The US military industrial complex reigns like a ravenous ruler in search of new funding prospects. It has done well this year, with the Trump administration pushing the sale that the imperium needs more ruddy cash and indulgent expenditure to cope with all manner of evils. Empire must be without equal.
The dissenters to this program have been pitiably small, concentrated amongst such outliers as Senator Rand Paul of Kentucky. Those on the GOP side of the aisle have barely squeaked but relative to the Democrats, their sounds have been spectacularly noisy. There is, in fact, something to be said that, in the boisterous era of Donald Trump, the Democrats have shown very little by way of bucking any trend whatever in the continuingly expansive program that is US military spending.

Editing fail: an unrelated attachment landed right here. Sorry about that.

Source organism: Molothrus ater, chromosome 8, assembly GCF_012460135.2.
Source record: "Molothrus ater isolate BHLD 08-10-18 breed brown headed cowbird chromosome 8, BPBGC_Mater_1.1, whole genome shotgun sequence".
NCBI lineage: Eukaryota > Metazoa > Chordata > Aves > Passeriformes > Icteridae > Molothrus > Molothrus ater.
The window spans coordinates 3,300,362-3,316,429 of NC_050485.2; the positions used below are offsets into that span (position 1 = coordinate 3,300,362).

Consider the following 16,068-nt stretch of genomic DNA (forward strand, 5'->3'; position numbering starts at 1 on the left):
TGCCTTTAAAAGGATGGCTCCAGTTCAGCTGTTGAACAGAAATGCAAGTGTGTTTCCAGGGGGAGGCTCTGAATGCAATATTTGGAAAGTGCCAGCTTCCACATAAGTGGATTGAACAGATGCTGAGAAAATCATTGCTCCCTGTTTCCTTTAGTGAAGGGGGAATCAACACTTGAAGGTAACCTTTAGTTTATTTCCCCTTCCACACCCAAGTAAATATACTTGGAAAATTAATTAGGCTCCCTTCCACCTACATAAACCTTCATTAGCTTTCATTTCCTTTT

As Peter Beinart observed in February this year, the Democrats might be moving to the left on the domestic front (a murmuring more than a lurch, it must be said); in terms of a foreign or defence policy, nothing of note comes to mind. Terrified of being left behind in the rat race of reaction, the Democrats have, for instance, done their bit to promise funding for the border wall with Mexico, albeit offering a lesser $1.6 billion in 2019 to the $5 billion demanded by Trump.
Beinart took note of the remarks of Nancy Pelosi, chipper in the run-up to the budget deal that dramatically increased US defence spending. “In our negotiations,” she enthused to fellow House Democrats in…